In Notre Dame there’s a bookshop
with stickers over every price and barcode,
marking each book up five, ten, twenty euros
because it’s famous.
If you buy a book
the grotesquely literate till lady asks
“Would you like a stamp”?
And every customer looks worried
and quietly asks
“Does it cost extra?”
It doesn’t, so every person says
“Yes, I’d like a stamp please”.
It’s always full of beautiful people
wearing their very best writer outfits.
Up the stairs to the left
there’s a little old piano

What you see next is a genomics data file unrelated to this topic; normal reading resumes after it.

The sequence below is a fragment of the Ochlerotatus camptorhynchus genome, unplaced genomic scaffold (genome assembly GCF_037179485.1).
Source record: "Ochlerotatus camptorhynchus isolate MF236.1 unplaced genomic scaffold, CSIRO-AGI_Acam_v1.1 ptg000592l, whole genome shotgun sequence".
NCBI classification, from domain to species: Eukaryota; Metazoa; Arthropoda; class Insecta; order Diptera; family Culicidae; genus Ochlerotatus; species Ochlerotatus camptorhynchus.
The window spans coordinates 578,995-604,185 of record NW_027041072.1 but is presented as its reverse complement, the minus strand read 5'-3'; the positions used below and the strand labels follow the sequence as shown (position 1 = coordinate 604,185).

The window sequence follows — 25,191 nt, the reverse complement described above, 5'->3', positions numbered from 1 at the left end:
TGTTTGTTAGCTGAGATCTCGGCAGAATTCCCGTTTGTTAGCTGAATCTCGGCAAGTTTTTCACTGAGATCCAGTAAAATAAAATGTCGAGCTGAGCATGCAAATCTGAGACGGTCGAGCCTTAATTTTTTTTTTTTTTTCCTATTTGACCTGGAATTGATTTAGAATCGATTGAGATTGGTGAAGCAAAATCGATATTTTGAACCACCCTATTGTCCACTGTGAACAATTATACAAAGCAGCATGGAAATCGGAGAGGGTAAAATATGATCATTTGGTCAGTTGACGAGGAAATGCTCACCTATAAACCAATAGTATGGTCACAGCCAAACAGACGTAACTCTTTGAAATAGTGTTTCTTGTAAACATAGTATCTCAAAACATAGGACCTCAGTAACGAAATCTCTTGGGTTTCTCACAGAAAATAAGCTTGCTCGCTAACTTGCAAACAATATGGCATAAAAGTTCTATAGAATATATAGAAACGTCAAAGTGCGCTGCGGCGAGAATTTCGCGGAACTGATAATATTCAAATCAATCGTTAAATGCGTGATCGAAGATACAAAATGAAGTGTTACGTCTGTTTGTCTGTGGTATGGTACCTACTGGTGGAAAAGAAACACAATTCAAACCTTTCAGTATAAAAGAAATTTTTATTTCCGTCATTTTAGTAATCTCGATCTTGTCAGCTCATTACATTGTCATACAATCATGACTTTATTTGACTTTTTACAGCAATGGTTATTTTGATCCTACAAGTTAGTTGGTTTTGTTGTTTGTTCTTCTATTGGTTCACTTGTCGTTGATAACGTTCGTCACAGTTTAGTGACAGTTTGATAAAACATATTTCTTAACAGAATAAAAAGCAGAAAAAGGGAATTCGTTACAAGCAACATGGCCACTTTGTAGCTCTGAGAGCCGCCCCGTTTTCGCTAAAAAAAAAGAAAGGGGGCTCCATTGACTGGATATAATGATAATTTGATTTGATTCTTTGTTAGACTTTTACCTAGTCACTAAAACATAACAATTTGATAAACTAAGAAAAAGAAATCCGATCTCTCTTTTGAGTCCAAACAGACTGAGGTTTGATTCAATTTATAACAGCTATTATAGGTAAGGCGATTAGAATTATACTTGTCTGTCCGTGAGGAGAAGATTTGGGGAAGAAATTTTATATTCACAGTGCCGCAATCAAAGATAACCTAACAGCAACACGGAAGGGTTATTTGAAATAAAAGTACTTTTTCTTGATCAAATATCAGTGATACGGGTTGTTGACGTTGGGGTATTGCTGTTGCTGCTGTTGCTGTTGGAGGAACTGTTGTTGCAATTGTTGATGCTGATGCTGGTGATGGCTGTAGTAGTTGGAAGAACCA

in a small enclave
and you’re allowed to play;
if you’re able.
Opposite the piano is a wall of post-it notes
with bits of poetry
all written by the patrons;
all in different languages,
Each one assiduously chosen
by their writer as the line
that communicates their purest essence,
waiting to be seen by a holidaying editor
who will storm the world in search of them
to publish every sick and sweet word.
But they just sit there in a sort of dogged rest,
looking somewhat cemeterial,
twitching each time somebody opens the door;
by everyone that walks by.
I picked up a book
read a page
saw the price
put it back
and played a note
for the dead poems
as I left.